In medical negligence cases where there is doubt whether liability for death or serious injury exists, high court action is often pursued. Such claims can be difficult to prove, especially with operations where there is a fundamental risk involved, or with complicated births when injury or death may have been unpreventable according to the attending obstetrician.
In many cases, the possibility of a long drawn out legal fight and the costs attributed to one may make it worthwhile for a third party to settle the claim out of court, rather than risk the significant additional costs when taking the matter to court. It is the costs of a high court personal injury compensation claim which is often a major concern in a large number of cases; failure at this point will certainly have financial consequences for the plaintiff.
Concerns and Interim Payments
A number of plaintiffs are not so much worried about the expenses associated with high court personal cases, but the length of time that it may take to receive settlement. In cases where serious injury or illness is involved and there is a rapidly increasing medical bill, a drawn out high court claim can place considerable financial strain on the plaintiff.
However, in cases where negligence has been officially acknowledged and it is just a matter of deciding and agreeing on the final settlement which is to be paid, it may be possible to get an “interim payment”. Even where negligence has been denied, interim payments may be applicable when the case is particularly strong.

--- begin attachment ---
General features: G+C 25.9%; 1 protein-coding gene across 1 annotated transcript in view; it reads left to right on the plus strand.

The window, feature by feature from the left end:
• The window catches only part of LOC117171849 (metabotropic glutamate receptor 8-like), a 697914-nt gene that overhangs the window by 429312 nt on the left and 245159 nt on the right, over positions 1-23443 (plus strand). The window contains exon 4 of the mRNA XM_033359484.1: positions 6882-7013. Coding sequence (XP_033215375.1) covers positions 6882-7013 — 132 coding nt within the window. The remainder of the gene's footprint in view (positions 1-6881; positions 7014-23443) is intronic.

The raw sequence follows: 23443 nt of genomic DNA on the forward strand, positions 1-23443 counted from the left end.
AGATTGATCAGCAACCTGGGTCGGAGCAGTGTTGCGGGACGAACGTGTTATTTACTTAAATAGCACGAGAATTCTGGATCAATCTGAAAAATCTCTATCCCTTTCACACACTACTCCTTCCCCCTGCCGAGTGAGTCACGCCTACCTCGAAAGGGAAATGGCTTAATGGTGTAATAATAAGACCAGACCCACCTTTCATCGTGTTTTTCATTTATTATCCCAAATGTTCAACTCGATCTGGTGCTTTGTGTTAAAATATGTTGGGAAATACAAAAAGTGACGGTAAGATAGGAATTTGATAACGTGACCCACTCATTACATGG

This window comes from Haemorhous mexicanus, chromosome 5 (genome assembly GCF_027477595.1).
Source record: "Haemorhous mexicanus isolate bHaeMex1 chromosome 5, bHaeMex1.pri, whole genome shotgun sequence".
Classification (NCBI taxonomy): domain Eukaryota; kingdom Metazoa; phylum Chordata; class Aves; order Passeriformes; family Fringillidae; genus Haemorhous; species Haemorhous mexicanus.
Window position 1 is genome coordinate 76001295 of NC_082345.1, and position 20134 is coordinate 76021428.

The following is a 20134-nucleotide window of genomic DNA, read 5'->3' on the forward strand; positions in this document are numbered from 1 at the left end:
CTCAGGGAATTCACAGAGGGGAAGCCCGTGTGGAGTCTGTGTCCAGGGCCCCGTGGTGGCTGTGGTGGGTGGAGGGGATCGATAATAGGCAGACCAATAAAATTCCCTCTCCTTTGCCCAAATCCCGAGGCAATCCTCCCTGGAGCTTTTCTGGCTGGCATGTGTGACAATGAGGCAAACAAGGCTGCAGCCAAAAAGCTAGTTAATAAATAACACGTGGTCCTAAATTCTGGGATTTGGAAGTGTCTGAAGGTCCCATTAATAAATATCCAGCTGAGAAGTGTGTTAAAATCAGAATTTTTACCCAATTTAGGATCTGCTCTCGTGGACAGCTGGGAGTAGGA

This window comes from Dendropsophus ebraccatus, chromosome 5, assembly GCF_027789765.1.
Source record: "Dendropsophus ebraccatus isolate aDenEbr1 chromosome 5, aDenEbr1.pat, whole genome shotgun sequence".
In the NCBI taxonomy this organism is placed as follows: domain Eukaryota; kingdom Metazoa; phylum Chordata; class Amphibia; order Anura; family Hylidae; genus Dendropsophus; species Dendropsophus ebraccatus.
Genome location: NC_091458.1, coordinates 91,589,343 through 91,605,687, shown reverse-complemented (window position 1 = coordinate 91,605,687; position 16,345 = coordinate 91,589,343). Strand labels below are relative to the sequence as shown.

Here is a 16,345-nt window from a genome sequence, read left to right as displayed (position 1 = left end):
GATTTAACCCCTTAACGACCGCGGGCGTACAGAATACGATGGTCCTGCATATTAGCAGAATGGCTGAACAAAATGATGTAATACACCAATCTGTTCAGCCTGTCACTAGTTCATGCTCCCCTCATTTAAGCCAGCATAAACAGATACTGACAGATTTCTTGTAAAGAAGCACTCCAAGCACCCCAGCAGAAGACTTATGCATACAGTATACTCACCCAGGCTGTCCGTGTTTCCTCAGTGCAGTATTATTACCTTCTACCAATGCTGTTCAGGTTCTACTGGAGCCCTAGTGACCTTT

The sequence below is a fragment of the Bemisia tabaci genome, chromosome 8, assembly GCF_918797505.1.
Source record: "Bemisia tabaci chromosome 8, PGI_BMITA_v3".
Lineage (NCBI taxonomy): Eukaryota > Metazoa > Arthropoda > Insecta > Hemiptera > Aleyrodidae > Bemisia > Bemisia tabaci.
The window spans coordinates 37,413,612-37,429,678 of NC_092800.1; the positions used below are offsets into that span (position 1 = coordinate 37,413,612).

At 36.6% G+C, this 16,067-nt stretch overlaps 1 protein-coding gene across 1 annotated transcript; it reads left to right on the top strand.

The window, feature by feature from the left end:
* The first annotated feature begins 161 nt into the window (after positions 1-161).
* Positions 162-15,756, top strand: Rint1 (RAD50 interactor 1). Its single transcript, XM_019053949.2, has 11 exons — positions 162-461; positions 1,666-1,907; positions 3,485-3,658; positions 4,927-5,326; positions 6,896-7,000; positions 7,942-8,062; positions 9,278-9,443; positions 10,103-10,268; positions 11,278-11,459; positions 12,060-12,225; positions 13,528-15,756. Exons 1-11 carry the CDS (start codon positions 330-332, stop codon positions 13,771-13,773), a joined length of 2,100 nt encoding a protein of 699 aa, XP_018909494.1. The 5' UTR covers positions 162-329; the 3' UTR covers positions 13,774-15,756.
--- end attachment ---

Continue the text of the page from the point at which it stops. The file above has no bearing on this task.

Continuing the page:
Such payments are arranged to cover continuing medical costs, transport to improve mobility or fitting a home with relevant equipment. Interim payments are believed necessary in cases where an employer does not have a sick pay scheme in place, for example, and an employee must take leave in order to recover but without payment, or when recovery and rehabilitation has exceeded the highest allowable claim period.
High Court Personal Injury Cases: Conclusion
- High court personal injury cases are commonly brought forth when liability is denied, when an adequate settlement cannot be reached and in the most complex situations
- Most personal injury cases are initially assessed by the Injuries Board Ireland
- It is possible for claims to be settled out of court; in fact 80 per cent of personal injury claims are settled before the trial date
- Interim payment are possible in certain cases
If you have been injured in an accident for which you were not to blame and you believe you may have a viable personal injury compensation claim, it would be in your best interest to speak with a personal injury compensation solicitor at the first moment possible. In the initial consultation that most solicitors offer without charge, your solicitor could evaluate your case, determine whether or not it is worth pursuing and can advise if there is the possibility of high court action.